Financial Fraud

As one of the only firms in the country free from conflicts and able to sue every major Wall Street financial institution, Susman Godfrey has represented numerous parties sustaining losses in the wake of the global financial crisis.

Because we have a reputation for trying cases, we are also effective at settling them. We are often hired in cases involving investment banks, accounting and auditing firms, private equity and hedge funds, commercial banks, large companies, and other financial institutions. We handle cases for both plaintiffs and defendants. On the plaintiffs’ side, we prefer to work on a contingent fee basis so that we get paid only if we win, and so our economic  interests are completely aligned with our clients’ interests.

  • Assured Guaranty v. Flagstar Bank — We represented the first monoline insurance company to go to trial against an originator and sponsor of residential mortgage-backed securities, winning a judgment worth (and then settling the case for) over $100 million.
  • ORIX v. UBS (Paine Webber)— We represented ORIX, the trustee of two Commercial Mortgage-Backed Securities pools, in two lawsuits against UBS, which had acquired Paine Webber.  The suits alleged that Paine Webber had improperly placed in the trusts properties that were likely to default.  The cases both went to trial, and both were favorably settled after jury selection.
  • Argent Classic Convertible Arbitrage Fund L.P. v. Countrywide Financial Corporation— Susman Godfrey, along with co-counsel, represented investors who were allegedly defrauded into purchasing securities issued by Countrywide, a leading originator of subprime mortgage loans.   The case was settled by members of the class after class certification was denied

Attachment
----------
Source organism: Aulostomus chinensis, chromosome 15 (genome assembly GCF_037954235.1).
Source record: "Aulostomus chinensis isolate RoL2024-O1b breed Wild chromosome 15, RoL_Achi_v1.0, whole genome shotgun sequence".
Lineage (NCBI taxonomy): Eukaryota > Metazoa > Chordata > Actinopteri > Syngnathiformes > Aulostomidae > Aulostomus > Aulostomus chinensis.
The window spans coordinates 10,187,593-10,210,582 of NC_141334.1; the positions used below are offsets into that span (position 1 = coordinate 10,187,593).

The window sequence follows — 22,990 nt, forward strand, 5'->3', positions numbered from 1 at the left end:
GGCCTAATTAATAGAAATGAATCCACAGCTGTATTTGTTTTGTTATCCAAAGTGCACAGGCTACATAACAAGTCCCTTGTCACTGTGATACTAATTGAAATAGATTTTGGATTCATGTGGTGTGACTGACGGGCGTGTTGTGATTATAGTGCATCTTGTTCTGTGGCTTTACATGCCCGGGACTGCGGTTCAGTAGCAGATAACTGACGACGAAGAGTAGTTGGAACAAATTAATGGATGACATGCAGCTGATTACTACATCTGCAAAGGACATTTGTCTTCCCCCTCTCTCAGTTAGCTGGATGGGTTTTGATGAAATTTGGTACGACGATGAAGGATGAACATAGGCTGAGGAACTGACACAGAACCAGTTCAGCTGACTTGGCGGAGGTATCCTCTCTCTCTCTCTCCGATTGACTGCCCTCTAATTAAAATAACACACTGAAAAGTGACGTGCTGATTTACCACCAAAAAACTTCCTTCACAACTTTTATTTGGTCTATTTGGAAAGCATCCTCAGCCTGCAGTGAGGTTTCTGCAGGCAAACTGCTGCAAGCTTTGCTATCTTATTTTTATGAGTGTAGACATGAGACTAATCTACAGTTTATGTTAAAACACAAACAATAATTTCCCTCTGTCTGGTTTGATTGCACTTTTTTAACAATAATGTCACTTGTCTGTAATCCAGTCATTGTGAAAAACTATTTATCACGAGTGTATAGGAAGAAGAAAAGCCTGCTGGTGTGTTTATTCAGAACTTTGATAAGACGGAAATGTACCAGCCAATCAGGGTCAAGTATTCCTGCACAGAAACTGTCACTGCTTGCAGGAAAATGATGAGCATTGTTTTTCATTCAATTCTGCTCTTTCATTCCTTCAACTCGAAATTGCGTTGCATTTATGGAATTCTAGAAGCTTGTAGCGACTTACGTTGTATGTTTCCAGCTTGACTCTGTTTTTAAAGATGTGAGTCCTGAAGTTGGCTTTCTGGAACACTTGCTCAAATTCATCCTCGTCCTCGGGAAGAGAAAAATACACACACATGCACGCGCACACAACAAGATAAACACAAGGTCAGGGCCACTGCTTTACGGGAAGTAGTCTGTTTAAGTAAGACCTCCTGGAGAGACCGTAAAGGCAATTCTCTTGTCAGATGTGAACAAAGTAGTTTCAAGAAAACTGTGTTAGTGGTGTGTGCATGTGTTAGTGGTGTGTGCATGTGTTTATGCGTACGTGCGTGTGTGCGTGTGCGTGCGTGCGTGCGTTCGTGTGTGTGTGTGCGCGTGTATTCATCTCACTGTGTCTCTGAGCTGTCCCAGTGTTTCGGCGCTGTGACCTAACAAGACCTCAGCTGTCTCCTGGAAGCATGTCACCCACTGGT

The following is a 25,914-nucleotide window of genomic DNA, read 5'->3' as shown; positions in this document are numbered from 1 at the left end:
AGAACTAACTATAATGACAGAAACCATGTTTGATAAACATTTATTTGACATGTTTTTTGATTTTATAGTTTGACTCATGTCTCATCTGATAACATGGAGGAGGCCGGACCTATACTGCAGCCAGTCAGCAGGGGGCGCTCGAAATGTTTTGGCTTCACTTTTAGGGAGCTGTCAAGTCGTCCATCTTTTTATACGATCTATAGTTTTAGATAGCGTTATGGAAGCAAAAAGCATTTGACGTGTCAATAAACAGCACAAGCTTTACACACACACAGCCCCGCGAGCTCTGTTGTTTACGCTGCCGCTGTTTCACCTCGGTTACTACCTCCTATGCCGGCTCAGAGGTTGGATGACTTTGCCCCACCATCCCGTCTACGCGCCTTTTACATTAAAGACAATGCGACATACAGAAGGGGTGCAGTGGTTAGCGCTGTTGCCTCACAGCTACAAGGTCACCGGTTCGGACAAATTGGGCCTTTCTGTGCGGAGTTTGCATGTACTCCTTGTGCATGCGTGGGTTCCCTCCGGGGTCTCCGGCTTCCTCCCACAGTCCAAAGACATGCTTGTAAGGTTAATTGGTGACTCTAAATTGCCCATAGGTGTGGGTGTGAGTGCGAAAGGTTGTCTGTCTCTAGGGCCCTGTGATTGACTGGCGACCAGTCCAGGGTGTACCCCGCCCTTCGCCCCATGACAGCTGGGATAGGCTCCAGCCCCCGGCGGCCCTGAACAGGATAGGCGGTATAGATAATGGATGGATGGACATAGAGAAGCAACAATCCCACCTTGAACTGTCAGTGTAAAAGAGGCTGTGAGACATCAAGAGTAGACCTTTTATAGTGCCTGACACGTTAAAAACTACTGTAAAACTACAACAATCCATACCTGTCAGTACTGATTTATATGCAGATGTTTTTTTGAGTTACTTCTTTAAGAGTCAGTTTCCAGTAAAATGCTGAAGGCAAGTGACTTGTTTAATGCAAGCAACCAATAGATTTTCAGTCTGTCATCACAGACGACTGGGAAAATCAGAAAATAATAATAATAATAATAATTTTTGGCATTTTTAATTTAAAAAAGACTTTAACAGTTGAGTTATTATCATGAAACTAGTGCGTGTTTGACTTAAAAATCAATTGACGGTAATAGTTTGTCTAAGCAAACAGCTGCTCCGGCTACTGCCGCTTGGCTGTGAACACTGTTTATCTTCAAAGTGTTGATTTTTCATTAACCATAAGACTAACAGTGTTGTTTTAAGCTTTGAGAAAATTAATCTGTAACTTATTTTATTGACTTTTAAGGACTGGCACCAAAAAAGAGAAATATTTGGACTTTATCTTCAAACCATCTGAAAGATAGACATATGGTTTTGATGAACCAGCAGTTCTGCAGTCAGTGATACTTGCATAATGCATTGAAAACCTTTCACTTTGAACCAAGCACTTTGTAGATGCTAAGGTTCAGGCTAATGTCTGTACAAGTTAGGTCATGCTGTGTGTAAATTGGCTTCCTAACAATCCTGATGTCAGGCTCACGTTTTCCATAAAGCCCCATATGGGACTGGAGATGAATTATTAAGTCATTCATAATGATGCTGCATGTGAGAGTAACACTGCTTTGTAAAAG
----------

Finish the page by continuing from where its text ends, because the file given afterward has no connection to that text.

• Folsom v. IndyMac Bancorp, Inc. — Susman Godfrey served as court-appointed co-lead counsel representing investors who were allegedly defrauded into purchasing securities issued by the parent of mortgage lender IndyMac Bank. The complaint alleged that IndyMac officers misrepresented the bank’s financial health and the quality of its lending practices, and the value of the securities dropped substantially when the truth about the bank’s financial health was disclosed. The case was settled as to the officer defendants for $6.5 million and the accountant defendant was dismissed.
  • American Association for Justice v. Wachovia– We represented the American Association for Justice (AAJ) in a dispute against Wachovia for breach of a loan commitment to AAJ for an $89.5 million loan. AAJ intended to use the loan to purchase a new headquarters office building in Washington, DC. Wachovia claimed that a “material adverse change” in capital market conditions in October 2007 impaired its ability to sell the loan and thus excused its performance.